Eighth Grader Asks Maryland Board of Education for Less Standardized Testing

A Prince George’s County eighth grader testified at a recent Maryland State Board of Education meeting, asking for a reduction in the amount of standardized testing for Maryland students. The opinions expressed here do not necessarily reflect the views of Prince George’s County Public Schools or its members.

My name is Katherine Grace Harness. I am an 8th grader at Kenmoor Middle School. I have been taking standardized tests since second grade. They have become a way of life. However with the addition of the new PARCC test, people everywhere have woken up to the excessive 100_3370amount of standardized testing. We need to reduce the number of standardized tests. Fifty-five out of one hundred and eighty school days are taken up with standardized tests, not counting the unit tests each teacher may give. That means more than a quarter of the school year is taken up with testing. We take at least six different standardized tests.

Standardized tests are used for getting data. This data is not being used for improving student instruction; it merely says if students are on grade level or not. It does not diagnose the problems in the classroom students are having so that teachers can help them. It does not improve education.

If we had less standardized testing, more time could be spent on each unit to ensure that everyone understands the chapter before moving on. I know there have been things that I wish the teacher had given more time to. In science, my teacher has a list of experiments we did not get to do because that time was taken up testing. Students who cannot go to school every day spend the time that they can go to school making up testing and not actually learning in the classroom. Students that need accommodations often have to test after the rest of the students, so they miss valuable instructional time.

If we had less standardized testing, we could spend money on other things. States spend about 1.7 billion dollars on standardized testing annually. 1.7 billion dollars is a lot. This money could be spent on things such as new programs for the schools, new materials, maintaining our school buildings, increasing teacher salaries, and much more.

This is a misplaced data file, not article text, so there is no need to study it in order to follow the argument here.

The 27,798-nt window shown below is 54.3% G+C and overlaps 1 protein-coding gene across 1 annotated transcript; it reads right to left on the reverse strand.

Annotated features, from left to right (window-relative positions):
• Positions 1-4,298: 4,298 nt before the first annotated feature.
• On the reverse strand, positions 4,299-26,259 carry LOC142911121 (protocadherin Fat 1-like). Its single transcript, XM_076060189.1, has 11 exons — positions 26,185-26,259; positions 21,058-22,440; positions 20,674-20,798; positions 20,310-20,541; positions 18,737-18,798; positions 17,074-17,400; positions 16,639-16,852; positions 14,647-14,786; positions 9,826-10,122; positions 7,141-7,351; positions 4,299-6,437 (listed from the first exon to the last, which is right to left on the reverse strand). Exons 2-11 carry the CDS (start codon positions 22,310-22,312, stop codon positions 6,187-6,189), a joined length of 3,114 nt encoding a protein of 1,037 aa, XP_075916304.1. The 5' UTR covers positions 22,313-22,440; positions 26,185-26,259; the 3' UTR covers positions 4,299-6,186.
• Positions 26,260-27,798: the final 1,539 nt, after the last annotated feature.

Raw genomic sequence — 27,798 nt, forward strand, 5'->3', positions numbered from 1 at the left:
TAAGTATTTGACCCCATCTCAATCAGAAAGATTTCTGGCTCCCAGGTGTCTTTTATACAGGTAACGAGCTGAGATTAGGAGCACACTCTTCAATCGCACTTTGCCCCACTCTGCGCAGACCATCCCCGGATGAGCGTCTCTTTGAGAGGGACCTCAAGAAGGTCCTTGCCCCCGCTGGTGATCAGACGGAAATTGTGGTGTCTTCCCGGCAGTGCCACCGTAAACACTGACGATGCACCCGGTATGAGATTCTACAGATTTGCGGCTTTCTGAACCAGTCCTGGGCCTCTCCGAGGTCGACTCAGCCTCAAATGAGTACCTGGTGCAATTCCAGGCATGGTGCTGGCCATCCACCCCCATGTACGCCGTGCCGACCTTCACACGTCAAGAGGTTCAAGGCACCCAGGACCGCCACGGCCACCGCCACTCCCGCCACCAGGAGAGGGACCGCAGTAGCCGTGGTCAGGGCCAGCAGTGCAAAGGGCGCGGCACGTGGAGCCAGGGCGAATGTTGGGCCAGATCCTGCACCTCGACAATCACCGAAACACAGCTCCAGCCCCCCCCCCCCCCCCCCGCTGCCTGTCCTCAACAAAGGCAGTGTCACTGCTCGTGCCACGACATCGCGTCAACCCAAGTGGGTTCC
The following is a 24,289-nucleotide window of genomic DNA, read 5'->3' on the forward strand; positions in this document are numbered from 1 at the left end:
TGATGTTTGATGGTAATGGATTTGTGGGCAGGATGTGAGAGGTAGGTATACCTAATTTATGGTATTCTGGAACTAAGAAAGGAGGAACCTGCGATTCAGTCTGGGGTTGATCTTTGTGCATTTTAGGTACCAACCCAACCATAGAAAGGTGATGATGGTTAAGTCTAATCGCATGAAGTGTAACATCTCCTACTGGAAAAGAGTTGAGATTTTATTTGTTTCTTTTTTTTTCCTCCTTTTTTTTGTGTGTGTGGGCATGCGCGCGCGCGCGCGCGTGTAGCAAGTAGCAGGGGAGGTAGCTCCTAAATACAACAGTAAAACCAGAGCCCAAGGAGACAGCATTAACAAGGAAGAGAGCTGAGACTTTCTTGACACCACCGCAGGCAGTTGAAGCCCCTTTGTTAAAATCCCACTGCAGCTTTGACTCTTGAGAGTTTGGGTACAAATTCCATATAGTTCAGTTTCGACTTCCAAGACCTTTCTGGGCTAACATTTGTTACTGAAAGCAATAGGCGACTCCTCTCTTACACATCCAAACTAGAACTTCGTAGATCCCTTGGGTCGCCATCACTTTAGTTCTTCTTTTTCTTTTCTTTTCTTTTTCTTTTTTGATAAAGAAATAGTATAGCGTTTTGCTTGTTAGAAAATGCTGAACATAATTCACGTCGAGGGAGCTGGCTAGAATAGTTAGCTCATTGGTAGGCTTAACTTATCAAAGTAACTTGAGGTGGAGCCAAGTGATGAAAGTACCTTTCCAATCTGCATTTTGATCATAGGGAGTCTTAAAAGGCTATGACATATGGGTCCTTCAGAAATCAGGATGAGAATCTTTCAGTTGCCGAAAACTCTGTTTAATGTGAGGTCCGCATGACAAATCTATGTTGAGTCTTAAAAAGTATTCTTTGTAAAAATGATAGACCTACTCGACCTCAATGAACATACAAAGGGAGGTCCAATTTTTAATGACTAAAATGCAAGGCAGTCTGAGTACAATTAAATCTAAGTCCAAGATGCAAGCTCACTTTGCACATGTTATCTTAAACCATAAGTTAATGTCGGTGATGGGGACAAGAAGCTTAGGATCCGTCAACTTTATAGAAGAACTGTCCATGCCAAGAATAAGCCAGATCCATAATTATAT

One thing that can be done to fix that problem is to combine all the tests into two or three tests. If the county, the state, and the country work together than we can get the data we need without taking up as much school time. We need to lower the amount of standardized testing.


Go here to read the related Washington Post article, “Maryland Voters Express Frustration Over Standardized Testing in Schools.”

2 thoughts on “Eighth Grader Asks Maryland Board of Education for Less Standardized Testing

  1. Amelia says:

    This is fantastic! Thank you so much for sharing your perspective. You brought up so many issues that people who aren’t in the schools probably don’t think about. In particular, with so many people right now in PG county focused on the school budget and how the money is spent, I think the point about how much of our tight budgets go to pay for standardized tests is a really really good one.

    Like

  2. demosgen says:

    It’s important to point out that the Brookings Institute study that came up with the $1.7 billion figure was published in 2012, before the recent increase in standardized testing that we’ve seen over the last couple of years in Maryland.

    I’d argue that the $1.7 billion amount is an underestimate and fails to take into account hidden costs. For example, at the March PGCPS Board of Education meeting, a reading specialist at an elementary school testified that the majority of his time is spent coordinating standardized testing in his school. Though his school does not have an official testing coordinator position, his salary is, in large part, being used to fund standardized testing efforts. From what I hear, this is very typical of local schools, yet the money spent on these unofficial testing coordinator positions don’t get calculated into estimates of the cost of standardized testing.

    Like

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